Let it Snow – IoT Snow Globe with Virtual Reality Web

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With World Wide Web is evolving faster than ever. We’ve seen recent developments in Virtual Reality and it’s path to the web. And with tools that is available to use, it’s getting easier and easier to build Virtual Reality experiences. It’s Christmas time again and growing up I’ve always seen these Christmas Snow Globe. It’s so peaceful to see how snow falls down slowly. Growing up in country where there’s now snow, it’s fun to see the christmas snow globe. What if we can experience being inside the snow globe. What would it be like? What if I have a snow globe, connect it to my VR device and get transported inside a snow globe. I built a proof of concept device that I think would start an industry of VR connected devices.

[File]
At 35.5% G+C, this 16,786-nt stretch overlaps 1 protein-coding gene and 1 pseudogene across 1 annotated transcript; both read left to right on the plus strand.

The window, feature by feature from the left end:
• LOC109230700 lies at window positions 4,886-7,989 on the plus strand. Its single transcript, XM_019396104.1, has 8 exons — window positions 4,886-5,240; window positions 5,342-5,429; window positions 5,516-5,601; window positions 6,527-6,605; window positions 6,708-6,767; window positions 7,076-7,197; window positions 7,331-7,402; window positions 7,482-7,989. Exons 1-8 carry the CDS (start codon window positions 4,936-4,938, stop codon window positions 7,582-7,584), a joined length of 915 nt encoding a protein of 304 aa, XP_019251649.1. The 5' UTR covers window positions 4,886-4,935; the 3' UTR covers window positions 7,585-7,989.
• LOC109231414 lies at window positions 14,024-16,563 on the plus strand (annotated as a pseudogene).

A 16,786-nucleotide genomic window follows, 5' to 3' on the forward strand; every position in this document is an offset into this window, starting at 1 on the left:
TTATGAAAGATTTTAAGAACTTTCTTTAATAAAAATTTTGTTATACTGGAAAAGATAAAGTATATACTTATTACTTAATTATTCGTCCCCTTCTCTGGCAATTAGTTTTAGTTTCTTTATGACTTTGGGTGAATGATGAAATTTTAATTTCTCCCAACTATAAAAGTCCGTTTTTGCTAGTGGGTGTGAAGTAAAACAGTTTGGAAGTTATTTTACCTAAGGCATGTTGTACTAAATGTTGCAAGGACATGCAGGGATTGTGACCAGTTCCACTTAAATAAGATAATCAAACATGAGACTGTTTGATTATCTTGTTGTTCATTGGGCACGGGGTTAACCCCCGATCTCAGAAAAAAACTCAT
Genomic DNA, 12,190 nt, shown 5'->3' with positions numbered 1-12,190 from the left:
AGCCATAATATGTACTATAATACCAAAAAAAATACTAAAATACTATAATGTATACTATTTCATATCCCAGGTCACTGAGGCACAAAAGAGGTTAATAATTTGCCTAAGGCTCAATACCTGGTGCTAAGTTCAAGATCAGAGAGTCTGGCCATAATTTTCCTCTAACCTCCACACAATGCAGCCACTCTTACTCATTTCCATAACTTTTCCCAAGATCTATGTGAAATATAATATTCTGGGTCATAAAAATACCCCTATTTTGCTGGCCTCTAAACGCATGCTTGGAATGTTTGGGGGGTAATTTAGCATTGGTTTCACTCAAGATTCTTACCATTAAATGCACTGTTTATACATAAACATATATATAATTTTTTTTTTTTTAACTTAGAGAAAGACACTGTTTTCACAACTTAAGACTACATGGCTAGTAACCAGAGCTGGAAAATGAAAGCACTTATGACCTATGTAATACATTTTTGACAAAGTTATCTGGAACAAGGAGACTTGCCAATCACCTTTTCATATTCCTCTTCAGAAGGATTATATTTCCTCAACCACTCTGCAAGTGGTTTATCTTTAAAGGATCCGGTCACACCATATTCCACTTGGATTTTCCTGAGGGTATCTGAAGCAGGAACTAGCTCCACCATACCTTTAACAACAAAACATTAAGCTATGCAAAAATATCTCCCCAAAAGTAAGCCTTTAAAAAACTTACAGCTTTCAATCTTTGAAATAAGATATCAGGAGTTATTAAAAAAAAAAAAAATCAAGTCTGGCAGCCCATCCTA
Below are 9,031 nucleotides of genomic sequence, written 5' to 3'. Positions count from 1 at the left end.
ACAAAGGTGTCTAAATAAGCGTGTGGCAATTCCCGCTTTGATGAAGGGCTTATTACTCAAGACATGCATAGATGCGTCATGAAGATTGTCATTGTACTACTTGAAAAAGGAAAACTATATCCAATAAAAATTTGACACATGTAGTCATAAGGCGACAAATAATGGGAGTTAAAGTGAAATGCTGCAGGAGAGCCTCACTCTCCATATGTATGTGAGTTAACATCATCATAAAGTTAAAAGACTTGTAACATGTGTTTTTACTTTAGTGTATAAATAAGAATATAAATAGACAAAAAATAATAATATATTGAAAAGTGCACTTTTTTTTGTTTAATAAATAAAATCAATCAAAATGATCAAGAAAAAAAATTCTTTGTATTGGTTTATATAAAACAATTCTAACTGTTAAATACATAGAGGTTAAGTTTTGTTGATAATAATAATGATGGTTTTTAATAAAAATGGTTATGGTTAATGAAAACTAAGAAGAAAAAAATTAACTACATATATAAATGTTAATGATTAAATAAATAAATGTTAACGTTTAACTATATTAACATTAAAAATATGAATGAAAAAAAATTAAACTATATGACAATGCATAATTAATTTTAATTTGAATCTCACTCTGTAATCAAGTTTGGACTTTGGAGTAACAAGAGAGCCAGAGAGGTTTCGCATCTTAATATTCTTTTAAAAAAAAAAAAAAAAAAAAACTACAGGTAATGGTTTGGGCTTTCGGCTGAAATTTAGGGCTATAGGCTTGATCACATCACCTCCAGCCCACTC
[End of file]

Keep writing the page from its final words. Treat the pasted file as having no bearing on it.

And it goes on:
if this project made you interested in developing with Arduino, Virtual Reality, A-Frame, please click “respect project” button and follow me. Thanks
**Updates: Checkout the next version of this project https://www.hackster.io/team-iot-vr-ecology/let-it-snow-iot-snow-globe-with-virtual-reality-web-v2-0ce57c

HTC Vive

Vive is a first-of-its-kind virtual reality system. Let yourself be visually, physically and emotionally amazed by new virtual worlds. I have one and it’s amazing. You can move around and have controllers that is used to interact with virtual world.


According to https://aframe.io/ : “A-Frame is a web framework for building virtual reality experiences. It was started by Mozilla VR to make WebVR content creation easier, faster, and more accessible. A-Frame lets you build scenes with just HTML while having unlimited access to JavaScript, three.js, and all existing Web APIs. A-Frame uses an entity-component-system pattern that promotes composition and extensibility. It is free and open source with a welcoming community and a thriving ecosystem of tools and components.”